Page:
Sunday, July 27, 2008
This was probably just the right approach to take. Obviously the less and less amusing horrors of the Bush Administration pour out every day, but as far as the story of his improbable rise, how could you take anything but a comic tone? Scott Glenn as Rumsfeld and Richard Dreyfuss as Cheney seem to know what they're doing. James Cromwell seems less sucessfully cast. Brolin had better bring it, because this is his time.
This project is probably terribly misguided, but it could also be face-meltingly insane.
Monday, July 21, 2008
Friday, July 18, 2008
Eventually Batman had to become a man of his time. For all of his social prominence he's always stood outside the eras of the films he's appeared. Especially those fucking little candy cheap-shit bush-league mother-fucking ass-clown third and fourth ones. I love it, but I'm man enough to say BATMAN FOREVER sucks despite its delicious ingredients. Being America, we are not defined by salads but by mixing bowls, and we are not able to excuse shit despite the presence of carrots. Especially since carrots are so good for our eyesight. As for BATMAN & ROBIN, let us not speak of that. All I need to say is that Foreigner still own the phrase 'Cold as Ice'.
This time, even more than in BEGINS we have a Batman who is entirely of his time. There is a raging debate now more than a month old over whether or not the film is conservative. This debate is largely retarded. The worst is the suggestion that Bruce Wayne is George W. Bush, hated for doing what is necessary but understood by those willing to acknowledge evil enough to combat it. This suggestion was clearly started by George W. Bush, in some chatroom using the handle BushMan. I feel much more confident in the fact that it is dealing with the issues of the day- What is an appropriate response to terror? What is the appropriate response to terrorism? How does one fight these abstractions?
It's also a fucking movie. And it kicks ass. Christian Bale, Morgan Freeman, Aaron Eckhart, Michael Caine, Gary Oldman. These are manly names that get the heart racing. An absurdly handsome Latino named Nester Carbonell (Holy Shit he's the dude from SMOKIN' ACES, the worst movie I've ever seen five times) plays the Latino Mayor of Gotham, which means they are about 30 years ahead of us. Indie Queen Maggie Gyllenhall acquits herself admirably in the role of Rachel, certainly miles better than Katie Holmes, but it really is one the worst female roles ever, even if this time she gets to wear vests like Annie Hall.
If Heath Ledger were alive and playing at your house, his role in this movie would probably still make you cry. There is something absolutely sick to the core about this character. Obviously he's the reason the boys line up ten times in a row, but I'll never forget how disturbed my audience was by him. He has some punch-lines, but all the laughter was like nervous titters in a haunted house. Like Batman being a man of his time, this Joker has an ethos, even if it is chaos. His speech against the "schemers" and planners is probably the most relatable thing a movie villain has ever said. He's too psycho to root for, but when righteousness takes over at the end, it's a little bit disappointing, because in your heart you know he's right about us.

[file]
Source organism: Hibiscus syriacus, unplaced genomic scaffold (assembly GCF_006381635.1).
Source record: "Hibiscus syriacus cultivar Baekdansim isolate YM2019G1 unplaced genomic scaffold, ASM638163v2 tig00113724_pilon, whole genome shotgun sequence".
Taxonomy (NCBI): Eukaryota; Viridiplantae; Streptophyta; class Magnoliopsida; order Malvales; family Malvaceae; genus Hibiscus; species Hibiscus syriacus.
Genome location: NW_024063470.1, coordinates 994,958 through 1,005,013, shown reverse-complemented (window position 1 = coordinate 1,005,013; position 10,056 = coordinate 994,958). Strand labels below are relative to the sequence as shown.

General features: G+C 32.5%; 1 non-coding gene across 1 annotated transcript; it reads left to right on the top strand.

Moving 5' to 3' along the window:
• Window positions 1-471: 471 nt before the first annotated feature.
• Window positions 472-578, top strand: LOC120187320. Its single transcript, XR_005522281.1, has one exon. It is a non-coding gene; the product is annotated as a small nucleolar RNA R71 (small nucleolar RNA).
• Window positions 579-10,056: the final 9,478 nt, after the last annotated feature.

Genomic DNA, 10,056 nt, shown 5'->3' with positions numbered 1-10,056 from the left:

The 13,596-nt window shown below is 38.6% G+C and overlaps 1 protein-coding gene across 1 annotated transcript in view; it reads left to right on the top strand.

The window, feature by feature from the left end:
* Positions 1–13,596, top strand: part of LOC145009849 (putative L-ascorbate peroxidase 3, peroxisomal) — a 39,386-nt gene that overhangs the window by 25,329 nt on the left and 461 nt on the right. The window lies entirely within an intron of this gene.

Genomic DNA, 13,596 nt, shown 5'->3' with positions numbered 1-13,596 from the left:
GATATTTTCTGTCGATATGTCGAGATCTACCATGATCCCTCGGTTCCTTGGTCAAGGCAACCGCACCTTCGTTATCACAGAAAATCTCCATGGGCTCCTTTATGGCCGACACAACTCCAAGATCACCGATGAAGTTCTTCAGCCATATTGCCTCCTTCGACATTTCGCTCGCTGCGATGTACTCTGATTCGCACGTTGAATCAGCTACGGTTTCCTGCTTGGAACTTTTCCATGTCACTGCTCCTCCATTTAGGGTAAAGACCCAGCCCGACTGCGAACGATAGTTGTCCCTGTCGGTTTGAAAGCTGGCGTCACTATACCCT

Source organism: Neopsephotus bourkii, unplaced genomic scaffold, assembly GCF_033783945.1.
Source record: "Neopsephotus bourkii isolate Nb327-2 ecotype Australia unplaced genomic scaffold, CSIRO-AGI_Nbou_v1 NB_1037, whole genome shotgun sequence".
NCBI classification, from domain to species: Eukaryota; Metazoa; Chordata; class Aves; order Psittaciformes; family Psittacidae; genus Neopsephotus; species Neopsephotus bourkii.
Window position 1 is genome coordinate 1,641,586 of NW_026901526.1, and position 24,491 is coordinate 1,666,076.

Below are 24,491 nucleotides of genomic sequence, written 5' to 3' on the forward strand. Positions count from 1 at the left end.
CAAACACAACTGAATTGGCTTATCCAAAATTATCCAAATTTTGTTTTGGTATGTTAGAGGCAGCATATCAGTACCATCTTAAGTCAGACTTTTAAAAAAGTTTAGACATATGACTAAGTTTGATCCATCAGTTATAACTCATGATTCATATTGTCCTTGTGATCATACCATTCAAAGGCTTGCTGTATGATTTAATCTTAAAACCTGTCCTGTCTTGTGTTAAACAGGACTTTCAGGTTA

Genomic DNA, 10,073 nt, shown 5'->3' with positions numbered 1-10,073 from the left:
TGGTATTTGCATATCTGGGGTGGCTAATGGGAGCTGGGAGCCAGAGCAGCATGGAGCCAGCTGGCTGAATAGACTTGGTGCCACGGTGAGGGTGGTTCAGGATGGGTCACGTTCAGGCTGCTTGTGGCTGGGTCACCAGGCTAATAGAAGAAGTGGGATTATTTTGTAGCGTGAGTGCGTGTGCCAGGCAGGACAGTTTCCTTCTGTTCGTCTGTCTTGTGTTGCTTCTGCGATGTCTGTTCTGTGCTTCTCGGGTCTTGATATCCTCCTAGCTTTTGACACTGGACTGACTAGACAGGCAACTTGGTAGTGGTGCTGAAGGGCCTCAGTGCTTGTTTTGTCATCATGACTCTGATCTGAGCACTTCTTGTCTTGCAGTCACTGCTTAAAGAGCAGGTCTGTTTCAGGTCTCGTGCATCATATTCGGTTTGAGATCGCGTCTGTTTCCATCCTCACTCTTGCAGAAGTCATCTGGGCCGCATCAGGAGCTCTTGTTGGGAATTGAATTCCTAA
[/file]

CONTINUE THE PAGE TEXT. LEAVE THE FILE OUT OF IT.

So why the hell is everybody talking about the next one? (DARK KNIGHT RETURNS? CAPED CRUSADER? I'm much more of a fan of the fan art title GOTHAM CITY. Should probably go with RAMBO: DARK KNIGHT PART II). It's only been a god damn month though. This is to be savored.
Are heros getting less heroic, or is our desire for heroism shrinking? Maybe it's not what we're looking for in this kind of movie. The only things Batman actually kills, as far as I know, are two nasty Rotweillers. THE DARK KNIGHT is too much about consequences of violence to be a film for sadists (an argument people at far too high a level of respectability have made), but in the dark of the matinee, we can take any pleasures we want. For some of us it's Batman pounding on people, for others it's the relentless pyrotechnics, and at 500 million dollars I'm sure for some it's the yelps of those dogs as they fall off a skyscraper. I could never be Batman, because I have no concern for the protection of such innocents. When I had a dog, I would always worry about their safety. Now, when I see them lumbering towards a man in body armor who knows six kinds of karate, all I can think is Kill That Bitch.
Thursday, July 10, 2008
Though never driven by lyricism as much as his reputation might suggest, with lines such as "move through the room like ambulance drivers", Beck could be accused of what we might call first-draft stream of imagery. His closest peers are probably in the Hip Hop game, where meter and rhythm rule and wordplay means exactly that. He's been doing it for 14 years now, most of my existence and a substantial chunk of his adult life. If it can't break, why fix it?
So why does his new album MODERN GUILT hit me so hard? Is it because, even more than usual, I can't quite be sure of what he's saying? Or is it because for the first time I'm certain he can't be sure of it either? I've been writing Beck off for a long time, pretty much since 'Where It's At' climbed to an astounding height of popularity in a late 90s America too serene to realize how weird the thing was. Occasionally I'd check in like a prison guard looking through the slot on the door, happy to find him reading by himself, or dancing on Letterman with Borat.